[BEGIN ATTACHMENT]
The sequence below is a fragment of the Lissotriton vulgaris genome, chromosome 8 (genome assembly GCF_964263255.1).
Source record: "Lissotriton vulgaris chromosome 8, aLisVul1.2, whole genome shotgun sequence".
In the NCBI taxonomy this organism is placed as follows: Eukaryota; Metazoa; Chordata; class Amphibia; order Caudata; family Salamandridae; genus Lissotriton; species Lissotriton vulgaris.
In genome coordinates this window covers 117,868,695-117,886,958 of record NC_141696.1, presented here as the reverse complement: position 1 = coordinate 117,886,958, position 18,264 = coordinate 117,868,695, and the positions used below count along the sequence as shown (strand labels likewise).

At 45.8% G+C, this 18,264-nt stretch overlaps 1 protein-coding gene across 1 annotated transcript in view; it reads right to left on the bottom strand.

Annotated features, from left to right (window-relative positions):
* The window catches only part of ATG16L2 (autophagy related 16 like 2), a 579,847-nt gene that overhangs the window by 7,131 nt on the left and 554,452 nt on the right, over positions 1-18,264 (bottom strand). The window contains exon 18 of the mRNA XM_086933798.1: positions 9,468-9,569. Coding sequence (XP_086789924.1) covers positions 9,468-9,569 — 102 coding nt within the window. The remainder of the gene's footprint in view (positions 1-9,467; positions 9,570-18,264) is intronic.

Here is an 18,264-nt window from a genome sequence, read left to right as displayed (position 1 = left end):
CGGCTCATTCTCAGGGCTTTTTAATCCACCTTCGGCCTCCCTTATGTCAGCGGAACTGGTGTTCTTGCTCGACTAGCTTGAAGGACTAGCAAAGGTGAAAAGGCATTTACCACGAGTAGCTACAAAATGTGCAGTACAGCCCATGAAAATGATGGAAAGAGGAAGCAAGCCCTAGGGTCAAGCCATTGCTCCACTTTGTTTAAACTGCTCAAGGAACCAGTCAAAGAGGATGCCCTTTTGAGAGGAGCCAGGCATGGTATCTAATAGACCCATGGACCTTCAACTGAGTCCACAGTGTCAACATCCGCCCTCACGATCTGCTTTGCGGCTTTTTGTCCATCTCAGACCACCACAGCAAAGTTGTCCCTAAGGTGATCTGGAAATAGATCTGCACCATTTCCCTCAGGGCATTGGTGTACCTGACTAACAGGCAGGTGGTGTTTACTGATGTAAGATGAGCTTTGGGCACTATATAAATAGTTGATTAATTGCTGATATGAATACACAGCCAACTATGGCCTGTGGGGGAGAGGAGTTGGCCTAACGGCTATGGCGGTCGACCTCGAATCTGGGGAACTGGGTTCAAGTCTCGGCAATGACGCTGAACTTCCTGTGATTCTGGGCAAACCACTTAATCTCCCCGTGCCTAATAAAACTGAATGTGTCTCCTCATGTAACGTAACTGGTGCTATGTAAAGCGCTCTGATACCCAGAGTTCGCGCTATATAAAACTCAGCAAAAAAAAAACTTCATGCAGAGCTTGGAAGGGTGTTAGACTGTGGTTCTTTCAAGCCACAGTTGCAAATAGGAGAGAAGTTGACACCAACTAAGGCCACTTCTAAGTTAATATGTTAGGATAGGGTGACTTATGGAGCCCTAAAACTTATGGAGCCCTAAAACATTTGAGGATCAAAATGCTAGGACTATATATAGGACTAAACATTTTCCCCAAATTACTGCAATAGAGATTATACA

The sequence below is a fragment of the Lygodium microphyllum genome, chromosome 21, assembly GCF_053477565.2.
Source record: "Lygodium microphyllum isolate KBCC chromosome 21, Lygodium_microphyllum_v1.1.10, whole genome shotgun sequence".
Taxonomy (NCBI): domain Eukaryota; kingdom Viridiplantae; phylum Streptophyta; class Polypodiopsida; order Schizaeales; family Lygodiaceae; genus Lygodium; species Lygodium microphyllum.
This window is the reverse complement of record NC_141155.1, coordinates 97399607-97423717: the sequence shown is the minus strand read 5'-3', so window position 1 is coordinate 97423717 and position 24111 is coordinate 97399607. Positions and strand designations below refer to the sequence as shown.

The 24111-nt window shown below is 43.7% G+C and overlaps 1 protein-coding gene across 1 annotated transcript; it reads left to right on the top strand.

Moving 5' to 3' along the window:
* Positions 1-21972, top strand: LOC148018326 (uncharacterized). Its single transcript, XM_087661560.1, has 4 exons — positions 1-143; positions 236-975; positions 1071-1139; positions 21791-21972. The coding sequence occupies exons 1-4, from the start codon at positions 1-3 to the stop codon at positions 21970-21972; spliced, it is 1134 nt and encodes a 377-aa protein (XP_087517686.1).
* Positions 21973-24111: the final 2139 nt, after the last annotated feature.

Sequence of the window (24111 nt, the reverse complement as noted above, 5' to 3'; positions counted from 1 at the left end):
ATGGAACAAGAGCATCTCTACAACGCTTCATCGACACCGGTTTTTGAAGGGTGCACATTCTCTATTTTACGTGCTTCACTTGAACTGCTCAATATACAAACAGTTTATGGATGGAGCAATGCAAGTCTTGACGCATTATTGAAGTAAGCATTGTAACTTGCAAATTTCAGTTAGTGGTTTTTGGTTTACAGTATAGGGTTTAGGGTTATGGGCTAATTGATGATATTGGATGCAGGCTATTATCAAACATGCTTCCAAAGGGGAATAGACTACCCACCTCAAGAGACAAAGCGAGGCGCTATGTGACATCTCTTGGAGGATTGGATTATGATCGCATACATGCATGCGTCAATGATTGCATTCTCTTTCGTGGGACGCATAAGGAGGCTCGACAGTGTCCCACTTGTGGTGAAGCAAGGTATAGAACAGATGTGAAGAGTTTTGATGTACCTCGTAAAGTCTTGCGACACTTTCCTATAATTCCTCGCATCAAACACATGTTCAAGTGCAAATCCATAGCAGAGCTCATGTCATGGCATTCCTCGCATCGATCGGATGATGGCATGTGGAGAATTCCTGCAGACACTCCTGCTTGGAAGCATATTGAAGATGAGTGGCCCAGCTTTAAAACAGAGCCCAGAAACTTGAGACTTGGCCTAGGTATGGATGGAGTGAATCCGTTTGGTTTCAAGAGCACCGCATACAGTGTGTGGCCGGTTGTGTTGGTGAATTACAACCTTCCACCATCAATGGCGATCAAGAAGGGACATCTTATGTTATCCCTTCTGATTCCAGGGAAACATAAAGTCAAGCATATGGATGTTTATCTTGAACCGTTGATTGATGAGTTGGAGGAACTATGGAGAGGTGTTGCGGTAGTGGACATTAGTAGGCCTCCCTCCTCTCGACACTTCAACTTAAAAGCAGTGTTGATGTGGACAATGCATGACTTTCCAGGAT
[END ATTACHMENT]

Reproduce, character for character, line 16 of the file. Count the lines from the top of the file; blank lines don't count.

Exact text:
* Positions 1-21972, top strand: LOC148018326 (uncharacterized). Its single transcript, XM_087661560.1, has 4 exons — positions 1-143; positions 236-975; positions 1071-1139; positions 21791-21972. The coding sequence occupies exons 1-4, from the start codon at positions 1-3 to the stop codon at positions 21970-21972; spliced, it is 1134 nt and encodes a 377-aa protein (XP_087517686.1).